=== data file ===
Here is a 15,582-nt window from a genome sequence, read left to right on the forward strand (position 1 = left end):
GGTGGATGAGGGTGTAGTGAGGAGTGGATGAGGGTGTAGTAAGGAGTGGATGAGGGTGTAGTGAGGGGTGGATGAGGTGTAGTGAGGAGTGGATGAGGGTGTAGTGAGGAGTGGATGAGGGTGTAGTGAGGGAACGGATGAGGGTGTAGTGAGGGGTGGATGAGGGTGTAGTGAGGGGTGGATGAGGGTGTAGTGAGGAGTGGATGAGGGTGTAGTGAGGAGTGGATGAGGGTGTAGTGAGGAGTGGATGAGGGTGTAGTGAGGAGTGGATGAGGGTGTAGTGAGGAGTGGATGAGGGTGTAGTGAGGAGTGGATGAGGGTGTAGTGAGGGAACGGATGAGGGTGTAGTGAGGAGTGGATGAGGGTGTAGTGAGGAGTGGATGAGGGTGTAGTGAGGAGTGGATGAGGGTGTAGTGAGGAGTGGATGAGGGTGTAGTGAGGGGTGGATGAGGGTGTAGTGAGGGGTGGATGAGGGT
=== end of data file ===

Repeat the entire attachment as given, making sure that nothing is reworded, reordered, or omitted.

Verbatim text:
Here is a 15,582-nt window from a genome sequence, read left to right on the forward strand (position 1 = left end):
GGTGGATGAGGGTGTAGTGAGGAGTGGATGAGGGTGTAGTAAGGAGTGGATGAGGGTGTAGTGAGGGGTGGATGAGGTGTAGTGAGGAGTGGATGAGGGTGTAGTGAGGAGTGGATGAGGGTGTAGTGAGGGAACGGATGAGGGTGTAGTGAGGGGTGGATGAGGGTGTAGTGAGGGGTGGATGAGGGTGTAGTGAGGAGTGGATGAGGGTGTAGTGAGGAGTGGATGAGGGTGTAGTGAGGAGTGGATGAGGGTGTAGTGAGGAGTGGATGAGGGTGTAGTGAGGAGTGGATGAGGGTGTAGTGAGGAGTGGATGAGGGTGTAGTGAGGGAACGGATGAGGGTGTAGTGAGGAGTGGATGAGGGTGTAGTGAGGAGTGGATGAGGGTGTAGTGAGGAGTGGATGAGGGTGTAGTGAGGAGTGGATGAGGGTGTAGTGAGGGGTGGATGAGGGTGTAGTGAGGGGTGGATGAGGGT